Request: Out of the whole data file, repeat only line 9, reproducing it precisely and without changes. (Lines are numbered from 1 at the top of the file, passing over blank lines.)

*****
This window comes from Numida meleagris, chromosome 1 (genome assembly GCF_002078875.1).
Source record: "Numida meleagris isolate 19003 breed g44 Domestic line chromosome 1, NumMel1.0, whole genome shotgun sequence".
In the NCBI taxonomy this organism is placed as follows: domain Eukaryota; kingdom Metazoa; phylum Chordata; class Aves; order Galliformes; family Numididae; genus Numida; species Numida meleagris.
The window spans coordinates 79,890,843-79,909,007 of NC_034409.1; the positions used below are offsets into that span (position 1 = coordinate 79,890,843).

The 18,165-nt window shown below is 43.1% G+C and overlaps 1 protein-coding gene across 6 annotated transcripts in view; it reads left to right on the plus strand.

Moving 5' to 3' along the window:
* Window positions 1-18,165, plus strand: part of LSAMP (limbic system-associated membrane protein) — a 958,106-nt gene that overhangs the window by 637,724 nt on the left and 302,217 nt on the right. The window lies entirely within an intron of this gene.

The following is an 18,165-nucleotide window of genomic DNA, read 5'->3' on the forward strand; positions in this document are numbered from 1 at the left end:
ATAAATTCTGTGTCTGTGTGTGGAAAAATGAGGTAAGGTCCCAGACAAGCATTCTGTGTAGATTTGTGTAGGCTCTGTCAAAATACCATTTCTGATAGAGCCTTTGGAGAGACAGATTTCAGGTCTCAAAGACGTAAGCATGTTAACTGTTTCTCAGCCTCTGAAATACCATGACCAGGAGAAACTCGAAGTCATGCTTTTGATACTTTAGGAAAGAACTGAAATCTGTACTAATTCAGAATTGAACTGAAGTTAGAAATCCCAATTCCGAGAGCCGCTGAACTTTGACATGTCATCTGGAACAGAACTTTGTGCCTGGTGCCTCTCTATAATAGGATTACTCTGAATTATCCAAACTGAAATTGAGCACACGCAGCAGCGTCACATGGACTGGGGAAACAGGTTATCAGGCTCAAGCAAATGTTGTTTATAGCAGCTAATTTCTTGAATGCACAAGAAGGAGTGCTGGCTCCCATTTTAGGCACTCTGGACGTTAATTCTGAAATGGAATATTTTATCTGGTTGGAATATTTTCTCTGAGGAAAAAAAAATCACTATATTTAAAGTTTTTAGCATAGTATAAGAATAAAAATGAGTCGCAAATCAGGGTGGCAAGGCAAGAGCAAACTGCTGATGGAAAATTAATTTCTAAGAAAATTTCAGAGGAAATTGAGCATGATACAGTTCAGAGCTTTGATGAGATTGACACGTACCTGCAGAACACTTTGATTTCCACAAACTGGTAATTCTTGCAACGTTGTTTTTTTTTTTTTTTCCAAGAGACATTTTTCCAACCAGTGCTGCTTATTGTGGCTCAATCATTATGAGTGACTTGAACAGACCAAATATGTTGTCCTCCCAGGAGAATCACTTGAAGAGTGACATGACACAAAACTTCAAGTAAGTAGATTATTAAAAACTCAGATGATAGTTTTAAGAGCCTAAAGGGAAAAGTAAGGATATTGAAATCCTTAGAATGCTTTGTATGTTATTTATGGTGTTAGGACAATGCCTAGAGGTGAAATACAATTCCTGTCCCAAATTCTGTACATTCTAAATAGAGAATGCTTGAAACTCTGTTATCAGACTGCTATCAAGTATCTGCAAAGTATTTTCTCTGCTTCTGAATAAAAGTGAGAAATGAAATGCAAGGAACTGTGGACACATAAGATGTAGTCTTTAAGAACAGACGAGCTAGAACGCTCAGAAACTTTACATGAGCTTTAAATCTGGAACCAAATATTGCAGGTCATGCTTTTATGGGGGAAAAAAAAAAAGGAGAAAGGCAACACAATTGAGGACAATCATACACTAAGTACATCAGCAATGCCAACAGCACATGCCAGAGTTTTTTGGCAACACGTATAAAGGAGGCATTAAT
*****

ATAAATTCTGTGTCTGTGTGTGGAAAAATGAGGTAAGGTCCCAGACAAGCATTCTGTGTAGATTTGTGTAGGCTCTGTCAAAATACCATTTCTGATAGAGCCTTTGGAGAGACAGATTTCAGGTCTCAAAGACGTAAGCATGTTAACTGTTTCTCAGCCTCTGAAATACCATGACCAGGAGAAACTCGAAGTCATGCTTTTGATACTTTAGGAAAGAACTGAAATCTGTACTAATTCAGAATTGAACTGAAGTTAGAAATCCCAATTCCGAGAGCCGCTGAACTTTGACATGTCATCTGGAACAGAACTTTGTGCCTGGTGCCTCTCTATAATAGGATTACTCTGAATTATCCAAACTGAAATTGAGCACACGCAGCAGCGTCACATGGACTGGGGAAACAGGTTATCAGGCTCAAGCAAATGTTGTTTATAGCAGCTAATTTCTTGAATGCACAAGAAGGAGTGCTGGCTCCCATTTTAGGCACTCTGGACGTTAATTCTGAAATGGAATATTTTATCTGGTTGGAATATTTTCTCTGAGGAAAAAAAAATCACTATATTTAAAGTTTTTAGCATAGTATAAGAATAAAAATGAGTCGCAAATCAGGGTGGCAAGGCAAGAGCAAACTGCTGATGGAAAATTAATTTCTAAGAAAATTTCAGAGGAAATTGAGCATGATACAGTTCAGAGCTTTGATGAGATTGACACGTACCTGCAGAACACTTTGATTTCCACAAACTGGTAATTCTTGCAACGTTGTTTTTTTTTTTTTTTCCAAGAGACATTTTTCCAACCAGTGCTGCTTATTGTGGCTCAATCATTATGAGTGACTTGAACAGACCAAATATGTTGTCCTCCCAGGAGAATCACTTGAAGAGTGACATGACACAAAACTTCAAGTAAGTAGATTATTAAAAACTCAGATGATAGTTTTAAGAGCCTAAAGGGAAAAGTAAGGATATTGAAATCCTTAGAATGCTTTGTATGTTATTTATGGTGTTAGGACAATGCCTAGAGGTGAAATACAATTCCTGTCCCAAATTCTGTACATTCTAAATAGAGAATGCTTGAAACTCTGTTATCAGACTGCTATCAAGTATCTGCAAAGTATTTTCTCTGCTTCTGAATAAAAGTGAGAAATGAAATGCAAGGAACTGTGGACACATAAGATGTAGTCTTTAAGAACAGACGAGCTAGAACGCTCAGAAACTTTACATGAGCTTTAAATCTGGAACCAAATATTGCAGGTCATGCTTTTATGGGGGAAAAAAAAAAAGGAGAAAGGCAACACAATTGAGGACAATCATACACTAAGTACATCAGCAATGCCAACAGCACATGCCAGAGTTTTTTGGCAACACGTATAAAGGAGGCATTAAT